Not that “alcohol” and “family-friendly” usually appear in the same sentence — much less the same business plan. Between the lingering legacy of Prohibition, as well as national ad campaigns that aren’t exactly known for focusing on family, beer has gained a bad rep. That association is inaccurate, says Hughes, who was inspired by the family-friendly pub culture of Ireland and Germany.
“European communities know what we are trying to recapture here: family is welcome everywhere,” says Hughes. “People there have vastly different expectations on what's expected at a pub. It's centered around food, music, socialization, and family is a key aspect. We see this changing rapidly here in the U.S., and we are very much a part of it.”
ColdFire backs that up not only with its support of community organizations and causes, but also with the simple nuts and bolts of the brewery: visitors to ColdFire can let their kids romp in a play area while parents enjoy a quiet pint.
The family-friendly culture — and kid-welcoming layout — is part of what brought local nonprofit WellMama to ColdFire. With volunteers providing pregnancy and postpartum mental health support services (including services in Spanish) for moms and their families throughout Lane County, WellMama’s fundraising events with ColdFire and Ninkasi have demonstrated how powerful breweries can be in raising awareness for a good cause. WellMama is also looking at how it can further collaborate with breweries to grow its Reaching All Mothers Initiative to support women in underserved areas and bring everybody in the community together.
“ColdFire presented us with an idea to work together, hang out, have family-friendly community events and see what happens,” says Jessica Schultz, WellMama volunteer coordinator. “The intent was to look for something where we could have families and especially kids welcome at, not just board members or staff. We could get everybody together. ColdFire is particularly family friendly, and that serves our mission of serving families and of helping families be healthier.”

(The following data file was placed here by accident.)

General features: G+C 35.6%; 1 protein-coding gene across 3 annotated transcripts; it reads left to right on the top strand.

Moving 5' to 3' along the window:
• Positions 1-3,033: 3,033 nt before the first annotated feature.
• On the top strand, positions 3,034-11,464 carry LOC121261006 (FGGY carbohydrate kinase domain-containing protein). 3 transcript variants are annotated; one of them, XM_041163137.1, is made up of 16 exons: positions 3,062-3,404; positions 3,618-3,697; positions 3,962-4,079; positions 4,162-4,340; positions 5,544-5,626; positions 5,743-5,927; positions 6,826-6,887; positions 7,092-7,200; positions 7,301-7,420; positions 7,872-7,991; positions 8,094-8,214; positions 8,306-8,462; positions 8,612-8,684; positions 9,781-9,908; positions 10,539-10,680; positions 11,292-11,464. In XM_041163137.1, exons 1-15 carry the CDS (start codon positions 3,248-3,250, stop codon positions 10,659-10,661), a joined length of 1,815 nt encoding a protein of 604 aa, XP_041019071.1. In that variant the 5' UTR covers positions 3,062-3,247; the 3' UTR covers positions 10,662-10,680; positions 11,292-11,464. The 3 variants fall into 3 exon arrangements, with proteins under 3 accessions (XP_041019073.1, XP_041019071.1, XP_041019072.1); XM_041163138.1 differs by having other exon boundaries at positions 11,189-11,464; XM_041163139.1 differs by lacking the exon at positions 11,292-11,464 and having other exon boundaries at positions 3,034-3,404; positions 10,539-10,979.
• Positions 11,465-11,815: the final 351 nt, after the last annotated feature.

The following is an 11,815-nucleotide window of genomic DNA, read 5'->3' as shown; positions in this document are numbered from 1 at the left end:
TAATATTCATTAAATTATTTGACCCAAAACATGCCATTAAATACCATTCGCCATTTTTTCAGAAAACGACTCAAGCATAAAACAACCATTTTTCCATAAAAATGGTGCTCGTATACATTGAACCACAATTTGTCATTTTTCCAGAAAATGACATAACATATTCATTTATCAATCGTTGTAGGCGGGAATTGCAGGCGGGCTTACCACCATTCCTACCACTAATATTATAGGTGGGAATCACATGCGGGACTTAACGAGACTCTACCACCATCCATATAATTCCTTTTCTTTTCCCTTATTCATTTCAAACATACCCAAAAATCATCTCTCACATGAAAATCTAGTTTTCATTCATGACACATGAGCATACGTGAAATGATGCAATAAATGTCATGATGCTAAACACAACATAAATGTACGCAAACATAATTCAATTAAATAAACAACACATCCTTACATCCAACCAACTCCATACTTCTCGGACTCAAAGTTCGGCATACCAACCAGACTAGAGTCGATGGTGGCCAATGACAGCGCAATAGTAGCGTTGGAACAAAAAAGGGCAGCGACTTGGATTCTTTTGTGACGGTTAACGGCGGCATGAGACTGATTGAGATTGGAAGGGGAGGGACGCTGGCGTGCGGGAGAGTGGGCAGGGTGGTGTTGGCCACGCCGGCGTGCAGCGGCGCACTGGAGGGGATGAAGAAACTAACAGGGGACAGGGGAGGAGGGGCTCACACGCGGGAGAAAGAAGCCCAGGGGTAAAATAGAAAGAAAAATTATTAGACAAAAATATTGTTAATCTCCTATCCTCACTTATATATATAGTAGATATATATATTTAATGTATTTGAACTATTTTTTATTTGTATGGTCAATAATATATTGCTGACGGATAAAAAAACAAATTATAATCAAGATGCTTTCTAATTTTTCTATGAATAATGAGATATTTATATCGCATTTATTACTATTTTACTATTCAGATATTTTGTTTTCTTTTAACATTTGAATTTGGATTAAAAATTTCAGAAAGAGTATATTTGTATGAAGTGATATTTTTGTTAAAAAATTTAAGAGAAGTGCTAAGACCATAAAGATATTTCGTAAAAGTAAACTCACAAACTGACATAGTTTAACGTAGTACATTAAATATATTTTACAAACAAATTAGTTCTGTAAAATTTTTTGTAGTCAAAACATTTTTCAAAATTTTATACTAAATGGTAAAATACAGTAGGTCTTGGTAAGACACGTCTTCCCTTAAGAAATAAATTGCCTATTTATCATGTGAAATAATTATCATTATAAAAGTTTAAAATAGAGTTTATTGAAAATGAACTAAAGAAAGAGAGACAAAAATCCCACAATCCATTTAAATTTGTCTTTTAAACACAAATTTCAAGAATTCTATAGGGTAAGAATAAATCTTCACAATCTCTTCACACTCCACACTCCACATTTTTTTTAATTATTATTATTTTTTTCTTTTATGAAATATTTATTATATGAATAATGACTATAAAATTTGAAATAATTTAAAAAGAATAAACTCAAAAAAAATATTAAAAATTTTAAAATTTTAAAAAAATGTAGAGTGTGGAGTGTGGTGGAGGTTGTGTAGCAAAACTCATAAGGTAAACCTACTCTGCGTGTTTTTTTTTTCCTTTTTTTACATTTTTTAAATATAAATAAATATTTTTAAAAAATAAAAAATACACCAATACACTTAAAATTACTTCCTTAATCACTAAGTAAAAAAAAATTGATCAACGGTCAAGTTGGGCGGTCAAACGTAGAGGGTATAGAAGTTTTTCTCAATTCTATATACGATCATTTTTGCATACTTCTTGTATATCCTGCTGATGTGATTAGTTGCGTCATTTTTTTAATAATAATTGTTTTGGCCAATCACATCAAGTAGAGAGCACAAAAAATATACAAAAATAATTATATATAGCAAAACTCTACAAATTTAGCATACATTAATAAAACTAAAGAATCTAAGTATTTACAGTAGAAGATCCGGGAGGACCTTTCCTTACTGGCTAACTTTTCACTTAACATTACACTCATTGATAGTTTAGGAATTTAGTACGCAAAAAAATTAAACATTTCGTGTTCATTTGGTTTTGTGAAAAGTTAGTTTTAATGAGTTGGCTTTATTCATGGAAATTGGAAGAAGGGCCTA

Schultz sees the laid-back atmosphere of a brewery, plus its role as a community melting pot, as key ways to help people overcome social stigmas and personal embarrassment — common barriers that often prevent people from seeking needed services. Schultz also appreciates that craft breweries host local food carts and provide non-alcoholic options, striking a balance of healthy and fun interactions with the community.
“Most of us have had experience with postpartum depression and anxiety, and now we want to reach out to other mamas and help them,” says Schultz. “The breweries create space for people to come, relax, and feel like they can be themselves. They can support WellMama and support other families. The breweries bring that together.”
Dan Hughes sees ColdFire continuing to increase its role in supporting the broader community. Plans for 2017 and onward include more support of organizations such as WellMama, local school events and the nearby Campbell Community Center.
“People love a well-crafted beverage. They enjoy socialization. And they love it even more when they can do these things while supporting a good organization,” says Hughes. “We are building our business’s future, so we build our community’s future through our children.”
By Anthony St. Clair
For the Oregon Beer Growler
From a free bike share program to special brews for community causes, Eugene brewpub Falling Sky is always involved.
“We’re really receptive to any partnership with the community, especially if it’s something that we align interests with,” says co-founder Jason Carriere. “We’re very open and connected to the community. We don’t turn people away.”
Falling Sky supports many causes that are rooted in sustainability and environmentalism. It’s part of what Carriere sees as the cyclical nature of brewing, which is a business that depends on healthy natural resources and agricultural products. “We depend on the ecosystem to provide what we need to make good beer.”
Falling Sky’s commitment to the environment is visible as soon as you walk up to their Pour House & Delicatessen at West Eighth Avenue and Blair Boulevard. Seven bikes are available free of charge (with a $150 deposit on a credit card) for anyone to borrow for up to 24 hours. Falling Sky supplies locks and helmets, and the bikes have built-in lights. Local shop Arriving By Bike keeps the cycles in good repair.
“We have a lot of people who come to Eugene from out of town,” says Carriere. “This has been a good way for them to get around town without too much trouble.” Sometimes people just ride along the nearby riverside bike paths or use the bikes to check out different neighborhoods while looking for housing.